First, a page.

Deloitte expects the SEC and its staff to continue to focus on cybersecurity, particularly as the results of a planned sweep of fifty cybersecurity exams unfold. It is critical that IAs not only meet SEC expectations in the cybersecurity arena, but also invest in a program to become secure, vigilant, and resilient in the face of cybersecurity risks.
eCommerce Customer Registration (PDF)
Source: U.S. Department of Health and Human Services, Office of Inspector General
The U.S. Postal Service’s Customer Registration application allows customers to create accounts through USPS.com to purchase products and services through over 40 eCommerce applications such as Every Door Direct Mail, Premium Forwarding Service, Click-N-Ship, and the Postal Store. Customers must provide personally identifiable information to create an account. There were over 24 million Customer Registration users as of June 2014 and revenue totaled about $1.2 billion in fiscal year (FY) 2013.
Our objective was to determine the effectiveness of controls used to safeguard the eCommerce Customer Registration process and reduce online credit card fraud.
What the OIG Found
Controls used to safeguard the eCommerce Customer Registration process and reduce online credit card fraud need improvement. Management has not established a threshold for fraud-related chargebacks (transactions rejected by credit card companies) for the four eCommerce applications in our review. As a result, management cannot objectively measure when to increase oversight and controls to reduce fraud.
Of the four applications, Click-N-Ship’s credit card fraud-related loss of $4.6 million was above the industry’s recommended threshold for acceptable levels of credit card fraud in FY 2013. In addition, management did not always ensure all credit card company chargebacks were validated.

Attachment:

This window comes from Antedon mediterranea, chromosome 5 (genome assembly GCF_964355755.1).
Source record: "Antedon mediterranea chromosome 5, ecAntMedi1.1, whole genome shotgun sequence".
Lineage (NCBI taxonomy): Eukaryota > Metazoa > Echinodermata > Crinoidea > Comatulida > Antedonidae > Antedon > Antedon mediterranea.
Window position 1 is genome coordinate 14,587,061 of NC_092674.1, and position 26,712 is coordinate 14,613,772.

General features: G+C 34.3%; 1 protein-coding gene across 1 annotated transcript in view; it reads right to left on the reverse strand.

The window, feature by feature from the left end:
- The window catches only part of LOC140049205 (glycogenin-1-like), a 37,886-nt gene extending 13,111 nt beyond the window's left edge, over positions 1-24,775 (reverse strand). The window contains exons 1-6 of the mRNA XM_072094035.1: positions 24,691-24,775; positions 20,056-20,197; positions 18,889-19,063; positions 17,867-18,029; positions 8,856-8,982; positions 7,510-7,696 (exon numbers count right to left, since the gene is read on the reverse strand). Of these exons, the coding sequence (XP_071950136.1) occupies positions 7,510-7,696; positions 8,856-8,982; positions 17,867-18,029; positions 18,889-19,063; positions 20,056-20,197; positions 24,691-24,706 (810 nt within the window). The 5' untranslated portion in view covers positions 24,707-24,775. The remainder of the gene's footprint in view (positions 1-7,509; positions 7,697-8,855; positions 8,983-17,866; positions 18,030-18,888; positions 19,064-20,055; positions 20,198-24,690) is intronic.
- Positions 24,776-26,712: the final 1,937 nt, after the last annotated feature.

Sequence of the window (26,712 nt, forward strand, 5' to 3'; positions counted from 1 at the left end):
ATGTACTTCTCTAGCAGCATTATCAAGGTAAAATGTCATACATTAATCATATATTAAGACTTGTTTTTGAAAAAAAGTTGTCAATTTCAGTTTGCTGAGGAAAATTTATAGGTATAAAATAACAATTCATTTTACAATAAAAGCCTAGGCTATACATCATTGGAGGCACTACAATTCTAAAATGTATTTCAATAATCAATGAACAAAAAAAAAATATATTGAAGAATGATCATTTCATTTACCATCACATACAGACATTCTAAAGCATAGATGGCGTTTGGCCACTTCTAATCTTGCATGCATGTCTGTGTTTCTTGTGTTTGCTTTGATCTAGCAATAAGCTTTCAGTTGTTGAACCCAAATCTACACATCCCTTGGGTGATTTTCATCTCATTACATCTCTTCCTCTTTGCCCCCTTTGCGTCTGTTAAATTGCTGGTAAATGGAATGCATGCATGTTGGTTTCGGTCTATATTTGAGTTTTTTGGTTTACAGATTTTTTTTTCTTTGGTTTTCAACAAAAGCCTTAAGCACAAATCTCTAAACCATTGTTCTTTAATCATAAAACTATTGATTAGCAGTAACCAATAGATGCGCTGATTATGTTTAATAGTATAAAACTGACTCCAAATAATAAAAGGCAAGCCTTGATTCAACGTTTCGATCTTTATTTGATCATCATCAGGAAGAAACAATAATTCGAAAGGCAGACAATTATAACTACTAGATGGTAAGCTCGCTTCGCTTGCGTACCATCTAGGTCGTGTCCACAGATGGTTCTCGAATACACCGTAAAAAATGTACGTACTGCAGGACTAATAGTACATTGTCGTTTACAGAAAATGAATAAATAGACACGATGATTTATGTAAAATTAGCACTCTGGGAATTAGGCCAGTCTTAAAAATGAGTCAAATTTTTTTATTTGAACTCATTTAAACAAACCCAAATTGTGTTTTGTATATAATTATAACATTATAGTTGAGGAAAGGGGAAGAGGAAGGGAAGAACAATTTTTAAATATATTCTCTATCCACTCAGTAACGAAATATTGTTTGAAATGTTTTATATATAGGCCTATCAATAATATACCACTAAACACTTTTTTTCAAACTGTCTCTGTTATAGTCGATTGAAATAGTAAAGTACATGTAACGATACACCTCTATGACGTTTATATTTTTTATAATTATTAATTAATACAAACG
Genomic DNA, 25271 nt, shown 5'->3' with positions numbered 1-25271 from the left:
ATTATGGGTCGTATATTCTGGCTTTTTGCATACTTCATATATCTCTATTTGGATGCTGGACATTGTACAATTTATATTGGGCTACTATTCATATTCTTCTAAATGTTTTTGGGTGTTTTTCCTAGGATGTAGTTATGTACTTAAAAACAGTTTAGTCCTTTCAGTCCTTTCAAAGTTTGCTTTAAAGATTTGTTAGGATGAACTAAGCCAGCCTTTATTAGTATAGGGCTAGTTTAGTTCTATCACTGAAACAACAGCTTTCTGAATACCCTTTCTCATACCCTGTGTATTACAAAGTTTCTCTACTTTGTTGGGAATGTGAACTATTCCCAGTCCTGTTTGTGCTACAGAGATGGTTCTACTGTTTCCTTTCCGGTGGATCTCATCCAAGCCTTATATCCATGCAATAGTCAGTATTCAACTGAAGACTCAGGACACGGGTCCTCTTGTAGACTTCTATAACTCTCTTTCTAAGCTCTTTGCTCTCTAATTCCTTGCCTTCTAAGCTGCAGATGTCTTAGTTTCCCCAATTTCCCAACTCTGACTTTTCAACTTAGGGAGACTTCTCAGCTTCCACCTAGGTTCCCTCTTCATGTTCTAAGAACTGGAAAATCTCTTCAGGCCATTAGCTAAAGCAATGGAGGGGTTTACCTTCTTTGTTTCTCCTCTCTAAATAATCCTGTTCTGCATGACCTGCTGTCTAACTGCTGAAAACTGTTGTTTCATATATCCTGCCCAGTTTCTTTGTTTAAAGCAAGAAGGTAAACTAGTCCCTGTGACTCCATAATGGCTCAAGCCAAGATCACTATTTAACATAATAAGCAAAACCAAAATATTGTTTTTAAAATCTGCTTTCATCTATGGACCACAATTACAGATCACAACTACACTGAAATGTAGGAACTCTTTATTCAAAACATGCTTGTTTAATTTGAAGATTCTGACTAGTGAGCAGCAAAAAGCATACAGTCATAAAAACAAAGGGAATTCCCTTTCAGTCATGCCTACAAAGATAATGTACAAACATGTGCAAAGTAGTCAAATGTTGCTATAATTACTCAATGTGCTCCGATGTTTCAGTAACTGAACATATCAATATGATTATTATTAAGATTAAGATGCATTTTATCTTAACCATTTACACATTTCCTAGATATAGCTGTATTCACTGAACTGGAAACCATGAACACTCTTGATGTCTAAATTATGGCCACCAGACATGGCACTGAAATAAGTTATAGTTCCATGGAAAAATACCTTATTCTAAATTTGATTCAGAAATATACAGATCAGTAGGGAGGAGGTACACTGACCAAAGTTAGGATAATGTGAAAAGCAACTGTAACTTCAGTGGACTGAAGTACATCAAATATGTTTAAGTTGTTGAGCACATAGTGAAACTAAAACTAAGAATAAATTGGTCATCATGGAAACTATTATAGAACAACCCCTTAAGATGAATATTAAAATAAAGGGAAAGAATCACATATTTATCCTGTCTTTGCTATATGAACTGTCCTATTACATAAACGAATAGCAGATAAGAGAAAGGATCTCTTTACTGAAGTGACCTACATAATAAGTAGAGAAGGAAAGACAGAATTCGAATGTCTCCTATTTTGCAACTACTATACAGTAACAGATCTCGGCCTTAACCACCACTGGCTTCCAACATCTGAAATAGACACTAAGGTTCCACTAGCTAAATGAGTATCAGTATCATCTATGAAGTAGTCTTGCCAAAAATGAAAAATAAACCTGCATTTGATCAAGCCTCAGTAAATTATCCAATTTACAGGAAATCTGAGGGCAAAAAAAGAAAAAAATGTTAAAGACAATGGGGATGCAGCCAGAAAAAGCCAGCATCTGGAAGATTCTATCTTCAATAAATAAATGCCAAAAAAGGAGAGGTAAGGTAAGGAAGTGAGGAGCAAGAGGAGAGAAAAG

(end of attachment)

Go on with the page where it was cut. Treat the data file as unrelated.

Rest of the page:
Further, seven of the eight Customer Registration controls we tested worked as management intended. However, we identified one vulnerability that could permit a cyber criminal to impersonate a valid user and obtain postage using stolen credit card data. Finally, we did not identify any critical or high-risk vulnerabilities when conducting over 3,000 additional tests of the USPS.com login page.
What the OIG Recommended
We recommended management establish a threshold for credit card fraud and develop a policy defining chargeback roles and responsibilities. We also recommended management maintain chargeback research results from all eCommerce managers and configure eCommerce applications to prevent the noted security vulnerability.
TIGTA Issues Report on the IRS’s External Leads Program
Source: Treasury Inspector General For Tax Administration
Participation in the Internal Revenue Service (IRS) External Leads Program is growing, resulting in the receipt of a significantly larger volume of leads about questionable tax refunds, but the IRS is not always verifying the leads timely, according to a new report by the Treasury Inspector General for Tax Administration (TIGTA).
The IRS’s External Leads Program receives leads about questionable tax refunds identified by a variety of partner organizations that include financial institutions, brokerage firms, government and law enforcement agencies, State agencies and tax preparers. The questionable tax refunds include Treasury checks, direct deposits, and prepaid debit cards.
The overall objective of this review was to assess the effectiveness of the IRS’s External Leads Program in recovering questionable tax refunds.